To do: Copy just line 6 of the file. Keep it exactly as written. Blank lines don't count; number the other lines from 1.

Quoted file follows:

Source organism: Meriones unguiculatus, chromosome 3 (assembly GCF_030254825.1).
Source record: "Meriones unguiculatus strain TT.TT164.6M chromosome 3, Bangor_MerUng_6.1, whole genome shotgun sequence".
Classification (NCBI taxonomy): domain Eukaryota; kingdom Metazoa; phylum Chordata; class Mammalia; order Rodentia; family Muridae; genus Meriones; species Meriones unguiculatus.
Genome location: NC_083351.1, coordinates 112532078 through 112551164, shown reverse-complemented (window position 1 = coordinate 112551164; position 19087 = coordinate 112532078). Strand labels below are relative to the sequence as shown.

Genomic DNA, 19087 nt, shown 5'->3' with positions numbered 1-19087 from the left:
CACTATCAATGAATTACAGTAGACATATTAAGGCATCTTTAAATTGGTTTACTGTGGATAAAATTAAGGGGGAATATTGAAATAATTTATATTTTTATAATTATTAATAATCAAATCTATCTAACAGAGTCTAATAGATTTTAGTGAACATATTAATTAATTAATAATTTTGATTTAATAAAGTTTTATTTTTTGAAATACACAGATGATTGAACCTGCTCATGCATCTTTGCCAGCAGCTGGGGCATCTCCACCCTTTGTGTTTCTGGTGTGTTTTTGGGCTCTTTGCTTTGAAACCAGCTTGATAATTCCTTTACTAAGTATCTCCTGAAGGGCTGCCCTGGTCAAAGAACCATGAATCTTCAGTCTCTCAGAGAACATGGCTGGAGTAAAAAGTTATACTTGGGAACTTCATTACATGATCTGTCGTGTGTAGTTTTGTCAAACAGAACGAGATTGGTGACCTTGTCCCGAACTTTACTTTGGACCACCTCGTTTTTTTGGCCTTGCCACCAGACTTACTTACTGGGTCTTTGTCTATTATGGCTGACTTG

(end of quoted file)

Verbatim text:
CACTATCAATGAATTACAGTAGACATATTAAGGCATCTTTAAATTGGTTTACTGTGGATAAAATTAAGGGGGAATATTGAAATAATTTATATTTTTATAATTATTAATAATCAAATCTATCTAACAGAGTCTAATAGATTTTAGTGAACATATTAATTAATTAATAATTTTGATTTAATAAAGTTTTATTTTTTGAAATACACAGATGATTGAACCTGCTCATGCATCTTTGCCAGCAGCTGGGGCATCTCCACCCTTTGTGTTTCTGGTGTGTTTTTGGGCTCTTTGCTTTGAAACCAGCTTGATAATTCCTTTACTAAGTATCTCCTGAAGGGCTGCCCTGGTCAAAGAACCATGAATCTTCAGTCTCTCAGAGAACATGGCTGGAGTAAAAAGTTATACTTGGGAACTTCATTACATGATCTGTCGTGTGTAGTTTTGTCAAACAGAACGAGATTGGTGACCTTGTCCCGAACTTTACTTTGGACCACCTCGTTTTTTTGGCCTTGCCACCAGACTTACTTACTGGGTCTTTGTCTATTATGGCTGACTTG